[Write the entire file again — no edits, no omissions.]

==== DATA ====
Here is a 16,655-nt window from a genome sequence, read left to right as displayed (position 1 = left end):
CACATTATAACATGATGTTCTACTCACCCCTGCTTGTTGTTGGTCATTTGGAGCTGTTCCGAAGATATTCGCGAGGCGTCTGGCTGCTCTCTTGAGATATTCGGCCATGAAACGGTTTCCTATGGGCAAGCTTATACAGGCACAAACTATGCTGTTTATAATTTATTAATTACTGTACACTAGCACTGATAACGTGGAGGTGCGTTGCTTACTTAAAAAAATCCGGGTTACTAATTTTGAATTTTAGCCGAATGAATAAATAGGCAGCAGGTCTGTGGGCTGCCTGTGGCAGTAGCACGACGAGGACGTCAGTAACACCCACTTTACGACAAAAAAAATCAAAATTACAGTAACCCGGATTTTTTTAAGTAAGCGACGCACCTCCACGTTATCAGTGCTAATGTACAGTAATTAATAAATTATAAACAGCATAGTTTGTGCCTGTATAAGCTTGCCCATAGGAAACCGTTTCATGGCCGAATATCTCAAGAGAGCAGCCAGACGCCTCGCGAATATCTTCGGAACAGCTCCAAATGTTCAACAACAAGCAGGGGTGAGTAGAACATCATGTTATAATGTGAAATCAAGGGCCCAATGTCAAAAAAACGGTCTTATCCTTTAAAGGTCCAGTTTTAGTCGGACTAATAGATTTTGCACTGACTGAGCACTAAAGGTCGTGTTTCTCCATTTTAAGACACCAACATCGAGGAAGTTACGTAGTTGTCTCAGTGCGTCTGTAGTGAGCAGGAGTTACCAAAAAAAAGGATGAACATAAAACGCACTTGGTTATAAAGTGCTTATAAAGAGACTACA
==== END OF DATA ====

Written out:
Here is a 16,655-nt window from a genome sequence, read left to right as displayed (position 1 = left end):
CACATTATAACATGATGTTCTACTCACCCCTGCTTGTTGTTGGTCATTTGGAGCTGTTCCGAAGATATTCGCGAGGCGTCTGGCTGCTCTCTTGAGATATTCGGCCATGAAACGGTTTCCTATGGGCAAGCTTATACAGGCACAAACTATGCTGTTTATAATTTATTAATTACTGTACACTAGCACTGATAACGTGGAGGTGCGTTGCTTACTTAAAAAAATCCGGGTTACTAATTTTGAATTTTAGCCGAATGAATAAATAGGCAGCAGGTCTGTGGGCTGCCTGTGGCAGTAGCACGACGAGGACGTCAGTAACACCCACTTTACGACAAAAAAAATCAAAATTACAGTAACCCGGATTTTTTTAAGTAAGCGACGCACCTCCACGTTATCAGTGCTAATGTACAGTAATTAATAAATTATAAACAGCATAGTTTGTGCCTGTATAAGCTTGCCCATAGGAAACCGTTTCATGGCCGAATATCTCAAGAGAGCAGCCAGACGCCTCGCGAATATCTTCGGAACAGCTCCAAATGTTCAACAACAAGCAGGGGTGAGTAGAACATCATGTTATAATGTGAAATCAAGGGCCCAATGTCAAAAAAACGGTCTTATCCTTTAAAGGTCCAGTTTTAGTCGGACTAATAGATTTTGCACTGACTGAGCACTAAAGGTCGTGTTTCTCCATTTTAAGACACCAACATCGAGGAAGTTACGTAGTTGTCTCAGTGCGTCTGTAGTGAGCAGGAGTTACCAAAAAAAAGGATGAACATAAAACGCACTTGGTTATAAAGTGCTTATAAAGAGACTACA